When to Use Savings to Pay Off Debt
One of the most common questions over on the Wise Bread forums is some variation on, "I have $X in savings but $Y in credit card debt. Should I use the savings to pay down the debt?" The answer, of course, depends on your situation--and there's a reason why the question keeps showing up. Here's how to do the analysis.
The first step toward answering this question is to ask another: do you have an emergency fund?
That's because figuring out the cheapest thing to do is easy--just compare interest rates. If your savings are earning you less than the cost of your debt, then you'll save money by paying off the debt. But that's only the right choice if you have an adequate emergency fund.
Of course "adequate" is a tricky question for emergency funds. I've written a whole article on figuring the size of your emergency fund that breaks down the reasoning behind the rule of thumb that you want at least 3 and preferably 6 months spending in your emergency fund.
For people with debt, though, the calculation changes. You still need at least a minimal emergency fund, simply to manage little glitches in cash flow (such as a payroll or banking hiccup that delays your direct deposit over a holiday weekend). But once you go beyond that minimum--maybe $1000, maybe one month's take-home pay--any extra emergency fund cash is probably costing you bunches in interest on your debt while earning almost nothing.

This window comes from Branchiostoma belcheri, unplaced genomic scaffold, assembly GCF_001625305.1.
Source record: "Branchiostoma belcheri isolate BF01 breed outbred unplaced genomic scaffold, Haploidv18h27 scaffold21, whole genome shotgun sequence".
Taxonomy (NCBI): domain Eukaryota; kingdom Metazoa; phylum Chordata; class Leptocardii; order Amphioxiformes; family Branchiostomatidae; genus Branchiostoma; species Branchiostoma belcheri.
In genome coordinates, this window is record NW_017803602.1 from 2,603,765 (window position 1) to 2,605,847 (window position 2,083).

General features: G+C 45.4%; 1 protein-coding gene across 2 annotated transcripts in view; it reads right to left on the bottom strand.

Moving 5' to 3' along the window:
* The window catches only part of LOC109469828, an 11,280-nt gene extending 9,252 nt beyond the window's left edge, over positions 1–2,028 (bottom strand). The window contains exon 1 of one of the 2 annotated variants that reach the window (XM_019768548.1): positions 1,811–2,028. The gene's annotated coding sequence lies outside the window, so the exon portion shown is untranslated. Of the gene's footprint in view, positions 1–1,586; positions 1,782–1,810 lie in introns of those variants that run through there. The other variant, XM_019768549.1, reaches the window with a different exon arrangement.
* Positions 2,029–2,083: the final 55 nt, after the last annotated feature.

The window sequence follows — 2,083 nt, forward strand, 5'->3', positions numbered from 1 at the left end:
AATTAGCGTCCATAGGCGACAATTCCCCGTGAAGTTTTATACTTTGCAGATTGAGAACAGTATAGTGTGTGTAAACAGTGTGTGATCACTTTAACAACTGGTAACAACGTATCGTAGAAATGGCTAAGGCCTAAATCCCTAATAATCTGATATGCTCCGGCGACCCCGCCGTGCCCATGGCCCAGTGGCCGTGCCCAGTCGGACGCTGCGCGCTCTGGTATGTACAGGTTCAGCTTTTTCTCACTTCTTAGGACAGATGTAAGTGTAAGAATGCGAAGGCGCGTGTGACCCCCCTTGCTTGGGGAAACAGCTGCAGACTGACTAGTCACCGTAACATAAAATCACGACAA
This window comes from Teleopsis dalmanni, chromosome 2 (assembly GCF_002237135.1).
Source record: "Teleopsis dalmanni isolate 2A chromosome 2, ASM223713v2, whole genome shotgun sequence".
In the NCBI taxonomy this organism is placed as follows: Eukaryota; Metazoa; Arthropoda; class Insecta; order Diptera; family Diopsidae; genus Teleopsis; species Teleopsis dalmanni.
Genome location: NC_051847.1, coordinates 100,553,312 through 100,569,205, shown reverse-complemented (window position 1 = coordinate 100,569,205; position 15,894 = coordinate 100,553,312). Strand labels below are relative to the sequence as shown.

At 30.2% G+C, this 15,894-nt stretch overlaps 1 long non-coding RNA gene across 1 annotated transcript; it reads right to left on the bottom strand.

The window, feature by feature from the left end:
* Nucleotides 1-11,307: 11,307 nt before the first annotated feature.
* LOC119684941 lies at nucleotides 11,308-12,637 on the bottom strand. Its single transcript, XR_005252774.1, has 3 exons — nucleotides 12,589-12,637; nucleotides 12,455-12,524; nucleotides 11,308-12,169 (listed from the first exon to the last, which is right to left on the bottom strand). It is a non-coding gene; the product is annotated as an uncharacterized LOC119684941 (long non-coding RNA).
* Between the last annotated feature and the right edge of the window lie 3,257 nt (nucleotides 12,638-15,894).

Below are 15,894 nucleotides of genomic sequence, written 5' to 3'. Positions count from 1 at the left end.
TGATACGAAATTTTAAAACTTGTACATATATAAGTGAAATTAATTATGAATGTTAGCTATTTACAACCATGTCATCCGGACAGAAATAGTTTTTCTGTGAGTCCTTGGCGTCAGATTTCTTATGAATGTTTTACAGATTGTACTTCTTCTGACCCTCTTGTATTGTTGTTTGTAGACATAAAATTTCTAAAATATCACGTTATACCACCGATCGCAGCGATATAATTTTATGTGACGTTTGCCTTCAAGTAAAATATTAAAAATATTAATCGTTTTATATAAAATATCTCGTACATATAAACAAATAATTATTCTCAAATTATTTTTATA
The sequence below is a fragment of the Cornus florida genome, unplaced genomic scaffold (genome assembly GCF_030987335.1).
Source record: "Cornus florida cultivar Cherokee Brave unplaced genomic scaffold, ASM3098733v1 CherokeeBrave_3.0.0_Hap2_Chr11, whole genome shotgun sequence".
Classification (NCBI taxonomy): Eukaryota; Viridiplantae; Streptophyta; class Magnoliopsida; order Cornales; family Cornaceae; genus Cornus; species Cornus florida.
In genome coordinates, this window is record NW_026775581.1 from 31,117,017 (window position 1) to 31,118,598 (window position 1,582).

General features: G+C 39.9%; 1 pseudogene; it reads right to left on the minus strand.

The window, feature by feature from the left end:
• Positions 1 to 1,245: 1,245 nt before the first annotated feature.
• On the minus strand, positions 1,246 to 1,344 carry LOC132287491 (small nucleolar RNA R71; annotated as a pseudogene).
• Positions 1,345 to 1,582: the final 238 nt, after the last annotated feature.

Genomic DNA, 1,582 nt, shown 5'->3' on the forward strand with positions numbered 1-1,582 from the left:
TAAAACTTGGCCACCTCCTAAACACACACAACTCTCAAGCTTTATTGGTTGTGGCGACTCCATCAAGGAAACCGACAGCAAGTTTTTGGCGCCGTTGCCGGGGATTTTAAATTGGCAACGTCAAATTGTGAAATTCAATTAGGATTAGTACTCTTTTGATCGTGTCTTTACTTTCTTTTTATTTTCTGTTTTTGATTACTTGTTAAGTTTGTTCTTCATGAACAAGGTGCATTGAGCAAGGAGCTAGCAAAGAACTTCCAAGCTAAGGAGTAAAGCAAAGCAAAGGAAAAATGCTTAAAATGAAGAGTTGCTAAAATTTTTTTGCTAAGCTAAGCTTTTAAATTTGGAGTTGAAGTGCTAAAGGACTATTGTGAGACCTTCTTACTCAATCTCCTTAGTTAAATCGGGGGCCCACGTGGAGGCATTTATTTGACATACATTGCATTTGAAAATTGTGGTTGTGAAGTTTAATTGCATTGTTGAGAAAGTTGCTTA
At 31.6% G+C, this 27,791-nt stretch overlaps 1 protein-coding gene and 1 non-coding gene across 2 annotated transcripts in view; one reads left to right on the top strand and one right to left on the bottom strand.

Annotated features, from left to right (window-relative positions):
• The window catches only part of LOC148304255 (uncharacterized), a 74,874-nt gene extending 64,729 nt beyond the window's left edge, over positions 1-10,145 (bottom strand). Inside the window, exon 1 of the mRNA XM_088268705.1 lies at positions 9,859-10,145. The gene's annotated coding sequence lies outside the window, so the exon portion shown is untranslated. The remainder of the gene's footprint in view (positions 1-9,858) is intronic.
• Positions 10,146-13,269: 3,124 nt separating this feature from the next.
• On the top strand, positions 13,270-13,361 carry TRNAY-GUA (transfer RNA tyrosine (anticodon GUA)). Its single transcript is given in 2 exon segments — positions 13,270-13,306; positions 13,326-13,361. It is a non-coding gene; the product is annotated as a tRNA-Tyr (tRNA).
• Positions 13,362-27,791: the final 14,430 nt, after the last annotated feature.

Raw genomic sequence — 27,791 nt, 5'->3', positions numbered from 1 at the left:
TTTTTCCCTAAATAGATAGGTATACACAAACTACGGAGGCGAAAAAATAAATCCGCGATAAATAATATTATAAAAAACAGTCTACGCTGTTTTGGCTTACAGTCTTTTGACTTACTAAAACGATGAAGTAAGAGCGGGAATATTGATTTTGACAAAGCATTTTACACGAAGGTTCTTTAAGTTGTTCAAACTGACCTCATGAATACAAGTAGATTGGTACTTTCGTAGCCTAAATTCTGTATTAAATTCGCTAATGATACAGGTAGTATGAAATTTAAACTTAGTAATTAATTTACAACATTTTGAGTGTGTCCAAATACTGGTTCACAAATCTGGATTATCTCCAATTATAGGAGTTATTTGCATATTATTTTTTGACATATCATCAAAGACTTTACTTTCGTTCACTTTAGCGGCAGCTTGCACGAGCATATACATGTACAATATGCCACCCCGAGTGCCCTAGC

A lot of people seem to think that having extra debt means they need to have extra in their emergency fund--so that they have cash to cover their debt payments during a period of unemployment. Sadly, I can't say that's definitely wrong: If you can't cover your minimum payments and start racking up late fees, those charges will totally swamp any interest payment savings.
The analysis has to come down to your best guess on what the future might look like. My take is that getting the debt paid off sooner rather than later improves your situation so much that it's worth taking a small risk. After all, even a large emergency fund will go pretty quickly if it has to cover large debt service payments.
So, my general advice is:
- Establish a small emergency fund--something like $1000 or 1 month's pay--to cover the ordinary cash-flow mismatches that always show up between income and outgo.
- Once that's done, aggressively pay down any debt (with the possible exception of long-term debt where the interest rate is both low and fixed, such as some mortgage and student loans).
- Once you're debt-free, bring your emergency fund up to the 3 to 6 months standard.
- Once you've got a healthy emergency fund, direct future money to investments. (Don't neglect non-financial investments, which will often return more than financial investments.)
As I said, there's a reason the question shows up over and over again: There's no way to know the right answer. The more aggressively you pay down your debt, the cheaper it will be--unless you run your cash down so low that an interruption in your income means that you're unable to cover your debt service expenses. Since you can't know the future, any choice that you make will have to be based on your best sense of what the future may bring.
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